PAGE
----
The score to new musical Before After is gorgeous but the book poses challenges at Southwark Playhouse
“What’s a few more minutes to wait”
It doesn’t seem a couple of years since I was listening to the cast recording of Before After and clamouring for a UK production (it was seven…). The Gray Area and Southwark Playhouse have finally obliged (I’m not counting their streamed lockdown version) with Georgie Rankcom directing this rom-com-with-a-quirk, albeit a quirk that raises ethical questions in line with so many others in this genre.
We start with Ami and Ben having a meet-cute on a romantic hillside, only this isn’t the first time they’ve met. They’re actually a couple who have split up but since he had a car accident which left him with amnesia, he doesn’t remember her or their relationship. So she decides to interpret this as a slate wiped clean and start all over again with him, telling herself she’ll tell him what’s up when the time is right.
I remain a fan of Stuart Matthew Price’s plaintive, string-heavy score but it does suffer a little from the lack of variation in tone across the 90 minutes here. And whilst Timothy Knapman’s book matches it for romantic swell, its contemporary setting asks a lot of the viewer, especially where Ben is concerned – is there really no social media evidence or friends or family to tell him he’s being taken for a ride, even if in the name of love.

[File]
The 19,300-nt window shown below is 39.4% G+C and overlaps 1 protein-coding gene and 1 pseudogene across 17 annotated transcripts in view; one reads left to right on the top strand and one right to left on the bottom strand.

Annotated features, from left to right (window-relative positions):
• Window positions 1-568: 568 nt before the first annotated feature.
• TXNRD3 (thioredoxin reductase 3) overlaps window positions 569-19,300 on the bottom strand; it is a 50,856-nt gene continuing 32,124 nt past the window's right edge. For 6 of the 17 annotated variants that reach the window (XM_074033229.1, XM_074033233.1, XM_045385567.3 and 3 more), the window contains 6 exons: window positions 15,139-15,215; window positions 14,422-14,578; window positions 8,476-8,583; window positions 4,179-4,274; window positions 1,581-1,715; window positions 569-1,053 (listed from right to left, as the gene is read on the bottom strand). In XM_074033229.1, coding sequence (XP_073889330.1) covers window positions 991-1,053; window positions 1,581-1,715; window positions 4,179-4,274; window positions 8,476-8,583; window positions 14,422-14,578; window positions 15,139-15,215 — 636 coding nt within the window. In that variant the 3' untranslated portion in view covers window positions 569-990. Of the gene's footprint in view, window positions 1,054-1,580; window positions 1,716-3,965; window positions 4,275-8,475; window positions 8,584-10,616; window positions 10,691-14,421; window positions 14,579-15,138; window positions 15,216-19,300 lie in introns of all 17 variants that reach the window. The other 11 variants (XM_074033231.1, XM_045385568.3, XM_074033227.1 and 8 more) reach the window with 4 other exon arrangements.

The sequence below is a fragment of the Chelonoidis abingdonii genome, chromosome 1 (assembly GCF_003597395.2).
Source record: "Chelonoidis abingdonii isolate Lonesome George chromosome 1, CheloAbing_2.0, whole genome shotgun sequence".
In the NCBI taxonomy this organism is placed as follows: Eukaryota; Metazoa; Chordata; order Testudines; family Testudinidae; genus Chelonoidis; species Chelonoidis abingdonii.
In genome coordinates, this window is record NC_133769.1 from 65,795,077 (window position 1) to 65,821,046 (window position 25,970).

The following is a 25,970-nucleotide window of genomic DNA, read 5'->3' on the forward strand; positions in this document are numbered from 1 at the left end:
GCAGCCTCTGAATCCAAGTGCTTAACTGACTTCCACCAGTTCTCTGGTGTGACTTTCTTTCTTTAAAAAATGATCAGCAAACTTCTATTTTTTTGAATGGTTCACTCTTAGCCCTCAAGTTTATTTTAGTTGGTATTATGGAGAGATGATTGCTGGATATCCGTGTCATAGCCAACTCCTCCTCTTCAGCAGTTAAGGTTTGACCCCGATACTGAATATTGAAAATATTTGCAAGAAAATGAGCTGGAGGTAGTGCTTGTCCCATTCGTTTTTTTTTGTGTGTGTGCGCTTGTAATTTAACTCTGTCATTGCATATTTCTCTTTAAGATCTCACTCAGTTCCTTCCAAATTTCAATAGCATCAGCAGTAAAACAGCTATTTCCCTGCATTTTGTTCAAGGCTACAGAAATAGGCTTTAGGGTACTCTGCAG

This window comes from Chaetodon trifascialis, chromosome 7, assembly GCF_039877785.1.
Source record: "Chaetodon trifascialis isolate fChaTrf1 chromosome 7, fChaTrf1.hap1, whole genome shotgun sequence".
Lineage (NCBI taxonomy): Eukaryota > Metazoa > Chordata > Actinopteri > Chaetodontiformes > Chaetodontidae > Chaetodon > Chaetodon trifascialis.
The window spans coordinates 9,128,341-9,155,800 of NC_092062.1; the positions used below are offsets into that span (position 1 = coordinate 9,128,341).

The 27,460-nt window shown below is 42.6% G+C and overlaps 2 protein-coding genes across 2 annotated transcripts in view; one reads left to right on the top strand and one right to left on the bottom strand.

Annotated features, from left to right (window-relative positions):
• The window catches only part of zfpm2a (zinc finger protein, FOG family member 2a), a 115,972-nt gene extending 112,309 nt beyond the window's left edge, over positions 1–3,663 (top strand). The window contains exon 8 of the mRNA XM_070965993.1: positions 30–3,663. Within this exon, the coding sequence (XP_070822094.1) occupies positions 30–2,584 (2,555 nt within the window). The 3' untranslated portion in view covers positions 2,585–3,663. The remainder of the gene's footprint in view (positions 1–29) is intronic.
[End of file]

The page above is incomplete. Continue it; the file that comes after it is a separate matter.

Grace Mouat and Jacob Fowler do play their parts with conviction and charm though. Able to be unmiked in this intimate space, they sound dreamy together – he’s all adorkable nervous energy and she’s patiently determined, you do buy them together. It’s hard not to feel Rankcom could have afforded to take a few more creative risks to play up the quirky rather than the blandly cute.